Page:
SINGAPORE - Film Pick
104 minutes/ Saturday & Sunday at Cathay Cineleisure
South Korean writer-director Kim Ki Duk is a polarising figure and this is his 18th work. In two screenings organised by the Singapore Film Society, viewers will get to view this work in a downtown cinema rather than in a museum or arts centre screening room.
Gang-do (Lee Jeong Jin), a knee-breaker for a debt collection agency, has a perm on his head and a hole where his heart should be. One day, an older woman, Mi-son (Jo Min Soo, both above), shows up at his door claiming to be the mother who abandoned him as a baby.
This work is the director at his best, or worst, depending on your view, and showcases his tropes: Animals are shown being hurt and dying; a woman is sexually humiliated; various high-minded notions of fate, redemption and sacrifice are illustrated with scenes of casual cruelty that will leave you gasping.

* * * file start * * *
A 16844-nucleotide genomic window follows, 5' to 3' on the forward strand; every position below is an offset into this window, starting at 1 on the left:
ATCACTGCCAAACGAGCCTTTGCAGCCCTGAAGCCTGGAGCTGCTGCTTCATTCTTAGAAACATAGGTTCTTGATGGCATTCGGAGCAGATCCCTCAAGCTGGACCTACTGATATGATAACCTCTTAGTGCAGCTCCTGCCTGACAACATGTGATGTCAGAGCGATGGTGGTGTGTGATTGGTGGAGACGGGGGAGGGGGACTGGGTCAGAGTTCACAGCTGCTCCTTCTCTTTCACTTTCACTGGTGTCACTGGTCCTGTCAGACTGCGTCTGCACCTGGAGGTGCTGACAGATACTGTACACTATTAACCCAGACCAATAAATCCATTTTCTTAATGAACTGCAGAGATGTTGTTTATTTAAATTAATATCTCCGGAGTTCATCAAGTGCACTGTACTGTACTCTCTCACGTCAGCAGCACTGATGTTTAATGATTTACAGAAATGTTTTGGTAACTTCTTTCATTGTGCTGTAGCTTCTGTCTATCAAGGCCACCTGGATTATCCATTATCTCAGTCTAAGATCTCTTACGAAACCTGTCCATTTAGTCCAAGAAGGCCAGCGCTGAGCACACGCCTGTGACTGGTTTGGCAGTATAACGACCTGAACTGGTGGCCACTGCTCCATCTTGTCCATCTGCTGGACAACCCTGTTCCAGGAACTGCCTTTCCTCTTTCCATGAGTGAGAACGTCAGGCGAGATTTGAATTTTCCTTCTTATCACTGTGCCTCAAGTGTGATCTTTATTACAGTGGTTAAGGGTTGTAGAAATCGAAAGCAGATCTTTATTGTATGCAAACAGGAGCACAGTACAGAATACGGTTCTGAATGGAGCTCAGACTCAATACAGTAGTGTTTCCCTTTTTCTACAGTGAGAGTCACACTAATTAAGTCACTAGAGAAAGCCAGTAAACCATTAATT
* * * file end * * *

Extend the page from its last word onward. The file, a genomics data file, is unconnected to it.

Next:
Lyrically shot and paced, and crammed with haunting ideas and images, it is also unapologetically Korean: the grease of the machine shops, the smell of frying eel and kimchi, the braying boorishness of the blue-collar types and their fatalism are all palpable.
Kim knows and loves his working-class milieu - that is, when he is not torturing its denizens.
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